to fulfill its responsibilities. As the majority party, the 
Republicans must propose a budget, along with the detailed 
proposals necessary to meet that budget's requirements.
    We understand and appreciate their problem. Last year we 
proposed a detailed health reform bill which laid out specific 
Medicare cuts which would have reduced Medicare spending by 
$168 billion over seven years, and improved significantly the 
status of the Hospital Insurance (Part A) Trust Fund. We did 
not ask the President for the proposals that we made, nor did 
we rely upon alarming statements about the status of Medicare's 
trust funds in order to scare the public into accepting our 
proposals.
    The Republican response to our Medicare savings proposals 
was to offer an amendment in Committee to strip all of them 
from the bill. Every Republican on the Committee voted ``aye.'' 
At the time Mr. Archer alleged that our proposals would 
``devastate their program under Medicare,'' and that ``quality 
of care and availability of care * * * [would be] the price 
that is going to have to be paid to pay for these cuts.'' Mr. 
Shaw said that our proposals would ``destroy a health care 
program in this country that we know works and that our seniors 
are depending on.''
    Their most recent effort is to focus on the insolvency of 
the Part A Trust Fund. This effort to frighten the public into 
accepting huge cuts in Medicare does not correspond with their 
past performance.
    A few facts are in order to put this issue into 
perspective. First, the Trust Fund is currently estimated to be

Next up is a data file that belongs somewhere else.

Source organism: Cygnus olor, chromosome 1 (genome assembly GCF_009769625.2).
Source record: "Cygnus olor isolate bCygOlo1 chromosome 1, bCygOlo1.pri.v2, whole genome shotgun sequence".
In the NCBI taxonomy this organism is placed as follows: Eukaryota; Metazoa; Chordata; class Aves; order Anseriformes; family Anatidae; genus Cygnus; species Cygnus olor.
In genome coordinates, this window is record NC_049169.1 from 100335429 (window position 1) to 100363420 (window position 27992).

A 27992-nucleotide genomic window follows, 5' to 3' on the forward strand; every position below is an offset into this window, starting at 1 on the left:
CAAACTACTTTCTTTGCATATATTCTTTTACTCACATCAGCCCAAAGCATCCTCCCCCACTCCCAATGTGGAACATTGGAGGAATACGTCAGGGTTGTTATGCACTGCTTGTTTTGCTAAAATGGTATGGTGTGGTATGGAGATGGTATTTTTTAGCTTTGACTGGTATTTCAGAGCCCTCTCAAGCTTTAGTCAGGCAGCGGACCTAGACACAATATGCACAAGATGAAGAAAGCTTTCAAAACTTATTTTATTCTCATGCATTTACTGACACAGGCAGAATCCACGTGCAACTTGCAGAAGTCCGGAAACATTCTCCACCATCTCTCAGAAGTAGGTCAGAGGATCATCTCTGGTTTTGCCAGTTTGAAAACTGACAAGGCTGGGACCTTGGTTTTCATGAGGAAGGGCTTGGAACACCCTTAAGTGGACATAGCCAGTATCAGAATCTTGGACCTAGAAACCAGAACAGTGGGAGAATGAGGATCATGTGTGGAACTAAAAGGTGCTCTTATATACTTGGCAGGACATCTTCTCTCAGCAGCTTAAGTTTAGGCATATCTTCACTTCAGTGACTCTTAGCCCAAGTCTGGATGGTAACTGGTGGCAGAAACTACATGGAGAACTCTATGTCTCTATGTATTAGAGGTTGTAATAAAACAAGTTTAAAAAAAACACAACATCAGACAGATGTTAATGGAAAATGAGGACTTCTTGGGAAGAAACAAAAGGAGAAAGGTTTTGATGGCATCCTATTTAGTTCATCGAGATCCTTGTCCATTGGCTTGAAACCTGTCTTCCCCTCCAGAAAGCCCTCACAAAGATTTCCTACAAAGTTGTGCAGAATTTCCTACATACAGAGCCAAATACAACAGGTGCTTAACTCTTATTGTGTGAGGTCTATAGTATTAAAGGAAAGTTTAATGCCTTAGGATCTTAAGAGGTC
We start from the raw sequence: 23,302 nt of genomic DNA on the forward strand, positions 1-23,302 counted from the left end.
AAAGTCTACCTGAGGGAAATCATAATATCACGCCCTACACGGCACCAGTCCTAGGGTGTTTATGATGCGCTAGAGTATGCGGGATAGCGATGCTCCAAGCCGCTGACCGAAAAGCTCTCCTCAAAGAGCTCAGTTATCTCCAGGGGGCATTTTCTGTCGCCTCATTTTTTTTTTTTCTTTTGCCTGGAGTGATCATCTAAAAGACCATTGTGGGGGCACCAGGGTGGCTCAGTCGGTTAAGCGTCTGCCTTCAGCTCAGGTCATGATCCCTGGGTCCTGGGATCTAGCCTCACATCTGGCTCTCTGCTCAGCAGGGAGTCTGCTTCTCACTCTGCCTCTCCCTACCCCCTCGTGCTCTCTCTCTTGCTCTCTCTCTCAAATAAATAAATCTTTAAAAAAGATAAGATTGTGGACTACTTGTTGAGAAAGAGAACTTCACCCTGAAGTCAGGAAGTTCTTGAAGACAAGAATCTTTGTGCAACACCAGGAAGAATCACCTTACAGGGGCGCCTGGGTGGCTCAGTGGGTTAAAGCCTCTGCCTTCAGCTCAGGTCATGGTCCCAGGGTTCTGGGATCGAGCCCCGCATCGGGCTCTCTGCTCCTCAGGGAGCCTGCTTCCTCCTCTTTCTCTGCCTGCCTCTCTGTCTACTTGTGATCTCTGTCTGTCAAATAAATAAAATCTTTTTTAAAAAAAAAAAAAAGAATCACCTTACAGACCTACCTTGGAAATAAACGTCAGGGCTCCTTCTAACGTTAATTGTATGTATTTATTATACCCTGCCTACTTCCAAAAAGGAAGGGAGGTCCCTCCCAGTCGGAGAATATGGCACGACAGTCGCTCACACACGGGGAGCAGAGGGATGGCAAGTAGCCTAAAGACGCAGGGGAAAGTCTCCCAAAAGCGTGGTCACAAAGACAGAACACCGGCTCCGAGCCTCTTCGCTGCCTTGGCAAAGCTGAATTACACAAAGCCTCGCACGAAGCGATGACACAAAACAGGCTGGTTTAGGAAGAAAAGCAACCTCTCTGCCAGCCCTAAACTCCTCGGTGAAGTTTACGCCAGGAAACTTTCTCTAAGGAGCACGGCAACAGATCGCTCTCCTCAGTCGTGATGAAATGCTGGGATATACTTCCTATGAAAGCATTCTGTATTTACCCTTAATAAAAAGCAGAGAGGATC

insolvent during FY 2002, seven years hence. This is by no 
means the closest to insolvency which the program has been, as 
the following chart illustrates.


It is also important to point out that the insolvency status of 
the Trust Fund in 1994 was the same as it is in 1995--seven 
years of solvency remaining. No one on the Republican side 
pointed with alarm to last year's report, although insolvency 
was estimated to be just as imminent. And, as has already been 
pointed out, Republicans unanimously voted down proposals which 
would have extended the solvency of the Part A Trust Fund to 
about fifteen years.
    Ironically, the only action taken thus far relating to the 
solvency of the Part A Trust Fund is approval of the Republican 
Contract with America provision which takes money out of the 
Part A Trust Fund through a reduction in the amount of Social 
Security benefits subject to taxation. It is at best 
disingenuous to worry with great anguish about the future 
solvency of the Trust Fund when you have a proposal on the 
table which takes the Fund in exactly the wrong direction.
    In addition, the question of Trust Fund insolvency has 
nothing to do with Medicare's Supplementary Medical Insurance 
program, Part B. The report of the Part B Trustees states that 
Part B is actuarially sound. Therefore, if reductions in 
Medicare are being made solely to ``save'' the Trust Funds, 
there is not reason to cut Part B at all since Part B's Trust 
Fund doesn't need saving.
    Of course, the debate has nothing to do with ``saving'' the 
Medicare Part A Trust Fund. As the FY 1995 budget resolution 
approved by the Budget Committee makes clear, the Republicans 
are looking for huge cuts in Medicare, $283 billion over seven 
years, far beyond any amount that is needed to reasonably